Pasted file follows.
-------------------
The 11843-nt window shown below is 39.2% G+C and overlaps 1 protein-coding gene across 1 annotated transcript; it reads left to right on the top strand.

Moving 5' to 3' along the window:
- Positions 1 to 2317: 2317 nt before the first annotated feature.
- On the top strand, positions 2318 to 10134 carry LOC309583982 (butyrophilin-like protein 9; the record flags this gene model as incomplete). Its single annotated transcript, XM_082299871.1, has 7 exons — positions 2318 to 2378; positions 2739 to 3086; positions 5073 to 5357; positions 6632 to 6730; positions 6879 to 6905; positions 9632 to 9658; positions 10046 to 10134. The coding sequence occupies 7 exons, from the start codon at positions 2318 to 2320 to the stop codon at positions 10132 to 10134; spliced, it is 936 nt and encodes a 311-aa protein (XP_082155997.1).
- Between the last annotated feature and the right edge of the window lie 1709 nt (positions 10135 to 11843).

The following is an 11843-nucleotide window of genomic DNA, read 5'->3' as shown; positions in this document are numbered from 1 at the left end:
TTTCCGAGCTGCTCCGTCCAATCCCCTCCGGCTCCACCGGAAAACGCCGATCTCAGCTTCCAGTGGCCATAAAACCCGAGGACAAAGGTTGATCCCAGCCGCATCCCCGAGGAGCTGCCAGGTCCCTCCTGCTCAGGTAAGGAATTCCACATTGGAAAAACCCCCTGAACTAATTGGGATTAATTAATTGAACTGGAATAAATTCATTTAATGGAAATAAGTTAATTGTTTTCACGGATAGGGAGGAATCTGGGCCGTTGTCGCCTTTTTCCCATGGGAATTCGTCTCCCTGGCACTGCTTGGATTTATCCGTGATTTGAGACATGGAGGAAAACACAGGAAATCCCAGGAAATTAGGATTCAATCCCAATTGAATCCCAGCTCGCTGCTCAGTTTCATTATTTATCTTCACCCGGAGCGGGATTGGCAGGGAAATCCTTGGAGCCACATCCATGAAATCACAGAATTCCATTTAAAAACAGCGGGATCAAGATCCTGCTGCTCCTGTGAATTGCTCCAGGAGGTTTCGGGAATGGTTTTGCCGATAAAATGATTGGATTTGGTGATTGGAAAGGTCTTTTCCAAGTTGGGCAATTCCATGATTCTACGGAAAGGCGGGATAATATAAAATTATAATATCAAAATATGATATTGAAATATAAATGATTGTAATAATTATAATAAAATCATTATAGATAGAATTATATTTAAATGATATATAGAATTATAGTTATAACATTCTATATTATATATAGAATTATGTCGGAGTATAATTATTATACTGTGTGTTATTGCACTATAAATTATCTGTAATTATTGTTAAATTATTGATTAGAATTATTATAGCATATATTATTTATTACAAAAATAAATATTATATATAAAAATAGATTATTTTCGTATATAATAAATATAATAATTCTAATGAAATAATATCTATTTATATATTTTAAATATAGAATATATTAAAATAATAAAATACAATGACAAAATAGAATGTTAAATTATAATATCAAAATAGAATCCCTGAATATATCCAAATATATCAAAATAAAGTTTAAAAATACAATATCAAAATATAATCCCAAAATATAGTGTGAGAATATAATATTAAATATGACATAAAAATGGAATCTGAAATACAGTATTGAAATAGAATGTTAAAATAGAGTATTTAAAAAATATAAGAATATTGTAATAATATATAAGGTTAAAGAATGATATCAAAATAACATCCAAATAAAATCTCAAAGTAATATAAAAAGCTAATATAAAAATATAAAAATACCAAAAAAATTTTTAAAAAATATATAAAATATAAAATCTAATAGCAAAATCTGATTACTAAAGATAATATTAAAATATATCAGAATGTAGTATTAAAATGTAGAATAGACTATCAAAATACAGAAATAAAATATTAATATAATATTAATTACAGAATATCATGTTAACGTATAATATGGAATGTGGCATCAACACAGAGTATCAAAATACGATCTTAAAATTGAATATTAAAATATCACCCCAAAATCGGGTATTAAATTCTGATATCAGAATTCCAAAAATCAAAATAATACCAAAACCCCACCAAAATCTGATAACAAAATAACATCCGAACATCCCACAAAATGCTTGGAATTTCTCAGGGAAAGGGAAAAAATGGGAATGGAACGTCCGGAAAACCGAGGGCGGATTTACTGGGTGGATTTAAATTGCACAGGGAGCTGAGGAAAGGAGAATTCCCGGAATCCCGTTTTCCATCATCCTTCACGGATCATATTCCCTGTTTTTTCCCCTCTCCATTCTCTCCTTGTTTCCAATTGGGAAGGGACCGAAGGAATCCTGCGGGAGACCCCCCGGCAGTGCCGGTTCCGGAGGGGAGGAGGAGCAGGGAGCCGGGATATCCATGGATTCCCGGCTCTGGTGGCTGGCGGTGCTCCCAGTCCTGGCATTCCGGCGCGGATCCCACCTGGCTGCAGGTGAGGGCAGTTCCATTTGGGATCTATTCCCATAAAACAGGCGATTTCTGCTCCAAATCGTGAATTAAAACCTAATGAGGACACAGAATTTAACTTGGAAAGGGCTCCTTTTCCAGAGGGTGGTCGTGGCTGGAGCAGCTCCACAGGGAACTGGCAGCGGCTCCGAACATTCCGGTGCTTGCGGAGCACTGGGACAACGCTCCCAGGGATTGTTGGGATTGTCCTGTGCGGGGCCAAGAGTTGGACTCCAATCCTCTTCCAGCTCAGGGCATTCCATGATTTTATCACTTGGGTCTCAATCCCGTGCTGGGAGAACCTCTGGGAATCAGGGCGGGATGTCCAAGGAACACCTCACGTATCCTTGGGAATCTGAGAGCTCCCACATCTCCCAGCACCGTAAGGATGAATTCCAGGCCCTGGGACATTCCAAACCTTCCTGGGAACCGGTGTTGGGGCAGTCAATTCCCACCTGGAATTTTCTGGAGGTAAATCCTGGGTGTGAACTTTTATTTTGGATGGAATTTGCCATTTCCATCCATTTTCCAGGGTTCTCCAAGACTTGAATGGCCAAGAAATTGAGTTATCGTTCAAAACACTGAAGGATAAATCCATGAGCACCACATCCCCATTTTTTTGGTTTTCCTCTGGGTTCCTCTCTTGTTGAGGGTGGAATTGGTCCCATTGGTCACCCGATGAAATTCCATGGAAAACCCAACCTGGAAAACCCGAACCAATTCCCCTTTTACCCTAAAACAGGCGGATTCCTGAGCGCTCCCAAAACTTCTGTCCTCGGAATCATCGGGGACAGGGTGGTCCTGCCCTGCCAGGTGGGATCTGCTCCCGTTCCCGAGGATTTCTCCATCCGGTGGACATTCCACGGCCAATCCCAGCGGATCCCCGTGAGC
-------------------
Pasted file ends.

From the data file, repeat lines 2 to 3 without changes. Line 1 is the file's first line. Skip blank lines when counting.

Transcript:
Moving 5' to 3' along the window:
- Positions 1 to 2317: 2317 nt before the first annotated feature.